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Hatchery Blog
Listing all posts with label American Livestock Breed Conservancy. Show all posts.
  1. The Barred Plymouth Rock chicken is another well know old time favorite brown egg layer and one that, in true breeding style, delivers big profits. This is one of the oldest and most selected strain of Barred Rocks in the U.S. The Barred Plymouth Rock Chicken has held its own because of its great merit as a profitable year-round brown egg layer, as well as its meat production. The barred rock chicken originated from a cross between a Dominique rooster and either a black Java or a Black Cochin hen in the mid-1800s. The Barred Rock chicken is truly one of the best dual purpose birds a hardy bird even in cold weather, it is also docile, tame, and active. Barred Rocks like to run, but they don't demand much space. Also, due to their heavy structures, they don't fly, meaning you don't need a fence to be too high to accommodate their needs. They don't need much to thrive, so are very easy to keep and breed. The Barred rock males and females have an upright carriage and are graceful, stylish birds. The hens are rarely broody but are good mothers and roosters matures early into a broiler.  The Barred Rocks are a great practical addition to any flock for every day in the year use.
    Barrred Plymouth Rock Chickens
    Adult Birds description:    Long, broad bodies with a well-rounded moderately deep breasts. All of their featherings are black and white horizontal lines (barring) that extend out to their moderately short tails, which are spread well in the roosters but tend to be a bit shorter and twice as much black per line in the hens making them much darker.  Their combs are red medium size, single comb evenly serrated with 5 well-defined points that are straight upright. Their beak feet and leg are yellow.

    Day Old Plymouth Rock Chicks

    Baby Chick description: The chicks are black with a white spot on the top of their heads. The wing tips and abdomen are white, and they have a single or serrated comb. The beaks, feet, and legs are yellow with some black.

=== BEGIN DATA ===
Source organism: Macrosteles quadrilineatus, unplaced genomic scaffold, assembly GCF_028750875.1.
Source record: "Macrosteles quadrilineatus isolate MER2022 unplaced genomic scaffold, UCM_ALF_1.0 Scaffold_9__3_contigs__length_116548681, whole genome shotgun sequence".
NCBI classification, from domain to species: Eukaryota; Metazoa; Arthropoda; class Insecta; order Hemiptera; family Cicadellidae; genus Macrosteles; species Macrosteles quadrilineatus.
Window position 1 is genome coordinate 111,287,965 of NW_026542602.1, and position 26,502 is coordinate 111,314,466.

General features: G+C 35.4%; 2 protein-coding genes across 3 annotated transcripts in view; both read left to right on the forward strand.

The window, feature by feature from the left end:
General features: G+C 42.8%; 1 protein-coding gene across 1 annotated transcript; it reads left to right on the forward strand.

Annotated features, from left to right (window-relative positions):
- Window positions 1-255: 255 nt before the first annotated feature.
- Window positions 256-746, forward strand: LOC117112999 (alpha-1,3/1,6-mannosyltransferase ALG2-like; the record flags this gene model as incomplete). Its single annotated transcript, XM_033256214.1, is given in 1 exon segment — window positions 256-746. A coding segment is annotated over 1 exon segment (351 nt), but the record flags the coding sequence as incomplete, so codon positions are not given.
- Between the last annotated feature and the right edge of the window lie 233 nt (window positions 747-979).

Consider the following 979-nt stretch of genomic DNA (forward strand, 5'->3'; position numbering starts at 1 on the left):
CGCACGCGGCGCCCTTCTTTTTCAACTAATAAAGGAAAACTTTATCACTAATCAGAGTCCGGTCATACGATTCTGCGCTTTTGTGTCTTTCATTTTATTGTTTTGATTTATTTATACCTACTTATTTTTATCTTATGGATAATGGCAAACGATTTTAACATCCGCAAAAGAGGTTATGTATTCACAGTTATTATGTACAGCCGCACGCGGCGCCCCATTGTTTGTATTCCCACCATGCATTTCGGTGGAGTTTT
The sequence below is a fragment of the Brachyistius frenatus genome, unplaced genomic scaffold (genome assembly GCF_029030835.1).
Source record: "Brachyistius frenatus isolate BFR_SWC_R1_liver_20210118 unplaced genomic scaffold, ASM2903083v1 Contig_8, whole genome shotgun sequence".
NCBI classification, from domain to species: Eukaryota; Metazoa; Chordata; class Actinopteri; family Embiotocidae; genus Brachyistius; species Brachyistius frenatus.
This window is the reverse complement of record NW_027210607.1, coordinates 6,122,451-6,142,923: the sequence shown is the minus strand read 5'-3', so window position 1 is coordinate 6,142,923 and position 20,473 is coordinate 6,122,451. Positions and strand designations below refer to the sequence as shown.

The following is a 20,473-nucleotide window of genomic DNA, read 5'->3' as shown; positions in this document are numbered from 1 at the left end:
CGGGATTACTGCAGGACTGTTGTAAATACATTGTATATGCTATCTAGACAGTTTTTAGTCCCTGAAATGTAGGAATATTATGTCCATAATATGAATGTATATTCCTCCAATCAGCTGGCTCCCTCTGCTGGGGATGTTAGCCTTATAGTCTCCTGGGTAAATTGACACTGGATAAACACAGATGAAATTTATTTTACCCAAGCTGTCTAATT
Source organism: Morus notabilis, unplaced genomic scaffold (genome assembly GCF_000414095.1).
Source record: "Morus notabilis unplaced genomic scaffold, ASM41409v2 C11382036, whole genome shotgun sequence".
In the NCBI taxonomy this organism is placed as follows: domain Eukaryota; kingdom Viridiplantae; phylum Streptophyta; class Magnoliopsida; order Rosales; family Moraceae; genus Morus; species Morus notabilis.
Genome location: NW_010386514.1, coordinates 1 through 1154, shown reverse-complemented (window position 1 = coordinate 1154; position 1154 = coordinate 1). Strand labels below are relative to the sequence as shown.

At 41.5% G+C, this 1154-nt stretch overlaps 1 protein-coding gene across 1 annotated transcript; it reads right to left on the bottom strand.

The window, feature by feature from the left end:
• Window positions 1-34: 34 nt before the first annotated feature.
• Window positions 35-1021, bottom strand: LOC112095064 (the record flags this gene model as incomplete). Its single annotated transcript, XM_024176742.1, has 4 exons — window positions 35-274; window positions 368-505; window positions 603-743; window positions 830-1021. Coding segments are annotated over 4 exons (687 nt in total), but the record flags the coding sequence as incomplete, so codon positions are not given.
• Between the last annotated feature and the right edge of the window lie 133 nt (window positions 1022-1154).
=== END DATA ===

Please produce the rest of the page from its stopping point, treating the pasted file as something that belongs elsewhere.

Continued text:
Origin:  United States                                                             
    Classification Type:  American Class
    Temperament: Adaptable to confinement or free range, calm & docile.
    Purpose: Dual purpose eggs laying and meat production
    Broodiness: not generally but make good mothers
    Hardiness:  Cold hardy
    Maturing:  18-20 weeks                                Mating ratio: 10 females to 1 male
    Egg Color:  Brown                                        Egg size:   Large
    Rate Of Lay: Excellent                                 Eggs per year: 280- 300

    Weight: Hen   7 lbs     Rooster:    9 1/2 lbs       
                  Pullet 6 lbs     Cockerel    8 lbs

    Spacing:  Confined at all times 10 square feet per bird. Confined at night only at least 4 square feet of space per bird.  

    Roost height:  2Ft -4FT  
    Life Span: Of the Barred Plymouth Rocks depends on how well they are cared for, and the quality of life that they enjoy. A standard Barred Plymouth Rock will generally live for approximately 6-8 years but have been known to reach 10-12 years.
     
    Varieties:   Barred--- Buff-- Silver-- Penciled--White--Partridge- Columbian--Blue
     
    Other facts   Barred Plymouth Rocks are commonly incorrectly referred to as "Dominiquers". Both the Plymouth Barred Rocks and the Dominiquers have the same horizontal black and white barring color line plumage. However, the Dominiquers have a slightly more angular body and a rose comb.